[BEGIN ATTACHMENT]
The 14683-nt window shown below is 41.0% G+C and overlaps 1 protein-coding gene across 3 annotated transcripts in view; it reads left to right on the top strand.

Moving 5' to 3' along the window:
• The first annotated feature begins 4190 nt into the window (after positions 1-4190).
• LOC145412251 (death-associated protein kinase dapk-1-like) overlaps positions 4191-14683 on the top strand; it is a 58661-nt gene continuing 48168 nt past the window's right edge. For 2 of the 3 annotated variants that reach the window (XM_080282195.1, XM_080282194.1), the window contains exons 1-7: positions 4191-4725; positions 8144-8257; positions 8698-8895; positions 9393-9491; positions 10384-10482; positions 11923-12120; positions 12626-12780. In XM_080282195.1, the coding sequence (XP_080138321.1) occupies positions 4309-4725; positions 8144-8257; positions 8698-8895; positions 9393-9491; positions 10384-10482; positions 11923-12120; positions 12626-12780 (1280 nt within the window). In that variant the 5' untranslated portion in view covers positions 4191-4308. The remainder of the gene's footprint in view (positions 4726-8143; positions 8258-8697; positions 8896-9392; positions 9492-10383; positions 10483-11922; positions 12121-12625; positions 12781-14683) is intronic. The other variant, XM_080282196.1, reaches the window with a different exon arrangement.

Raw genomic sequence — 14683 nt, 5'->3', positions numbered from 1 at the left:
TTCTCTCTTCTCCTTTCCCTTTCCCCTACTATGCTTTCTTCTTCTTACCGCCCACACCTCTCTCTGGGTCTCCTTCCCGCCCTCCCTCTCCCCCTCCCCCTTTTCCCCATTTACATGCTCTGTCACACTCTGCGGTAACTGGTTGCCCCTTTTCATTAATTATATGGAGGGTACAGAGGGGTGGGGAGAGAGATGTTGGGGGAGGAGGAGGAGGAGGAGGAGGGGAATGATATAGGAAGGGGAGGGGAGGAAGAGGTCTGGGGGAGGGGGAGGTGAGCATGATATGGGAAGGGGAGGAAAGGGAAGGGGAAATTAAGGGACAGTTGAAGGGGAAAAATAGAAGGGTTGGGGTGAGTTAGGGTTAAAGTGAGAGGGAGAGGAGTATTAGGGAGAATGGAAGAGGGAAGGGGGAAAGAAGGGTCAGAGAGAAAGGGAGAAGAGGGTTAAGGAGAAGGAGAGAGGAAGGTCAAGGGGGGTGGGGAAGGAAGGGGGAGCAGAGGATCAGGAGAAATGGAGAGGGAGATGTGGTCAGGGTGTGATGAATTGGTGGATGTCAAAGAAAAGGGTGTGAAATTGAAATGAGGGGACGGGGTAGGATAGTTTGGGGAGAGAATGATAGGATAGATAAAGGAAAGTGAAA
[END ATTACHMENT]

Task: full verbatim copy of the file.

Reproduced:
The 14683-nt window shown below is 41.0% G+C and overlaps 1 protein-coding gene across 3 annotated transcripts in view; it reads left to right on the top strand.

Moving 5' to 3' along the window:
• The first annotated feature begins 4190 nt into the window (after positions 1-4190).
• LOC145412251 (death-associated protein kinase dapk-1-like) overlaps positions 4191-14683 on the top strand; it is a 58661-nt gene continuing 48168 nt past the window's right edge. For 2 of the 3 annotated variants that reach the window (XM_080282195.1, XM_080282194.1), the window contains exons 1-7: positions 4191-4725; positions 8144-8257; positions 8698-8895; positions 9393-9491; positions 10384-10482; positions 11923-12120; positions 12626-12780. In XM_080282195.1, the coding sequence (XP_080138321.1) occupies positions 4309-4725; positions 8144-8257; positions 8698-8895; positions 9393-9491; positions 10384-10482; positions 11923-12120; positions 12626-12780 (1280 nt within the window). In that variant the 5' untranslated portion in view covers positions 4191-4308. The remainder of the gene's footprint in view (positions 4726-8143; positions 8258-8697; positions 8896-9392; positions 9492-10383; positions 10483-11922; positions 12121-12625; positions 12781-14683) is intronic. The other variant, XM_080282196.1, reaches the window with a different exon arrangement.

Raw genomic sequence — 14683 nt, 5'->3', positions numbered from 1 at the left:
TTCTCTCTTCTCCTTTCCCTTTCCCCTACTATGCTTTCTTCTTCTTACCGCCCACACCTCTCTCTGGGTCTCCTTCCCGCCCTCCCTCTCCCCCTCCCCCTTTTCCCCATTTACATGCTCTGTCACACTCTGCGGTAACTGGTTGCCCCTTTTCATTAATTATATGGAGGGTACAGAGGGGTGGGGAGAGAGATGTTGGGGGAGGAGGAGGAGGAGGAGGAGGGGAATGATATAGGAAGGGGAGGGGAGGAAGAGGTCTGGGGGAGGGGGAGGTGAGCATGATATGGGAAGGGGAGGAAAGGGAAGGGGAAATTAAGGGACAGTTGAAGGGGAAAAATAGAAGGGTTGGGGTGAGTTAGGGTTAAAGTGAGAGGGAGAGGAGTATTAGGGAGAATGGAAGAGGGAAGGGGGAAAGAAGGGTCAGAGAGAAAGGGAGAAGAGGGTTAAGGAGAAGGAGAGAGGAAGGTCAAGGGGGGTGGGGAAGGAAGGGGGAGCAGAGGATCAGGAGAAATGGAGAGGGAGATGTGGTCAGGGTGTGATGAATTGGTGGATGTCAAAGAAAAGGGTGTGAAATTGAAATGAGGGGACGGGGTAGGATAGTTTGGGGAGAGAATGATAGGATAGATAAAGGAAAGTGAAA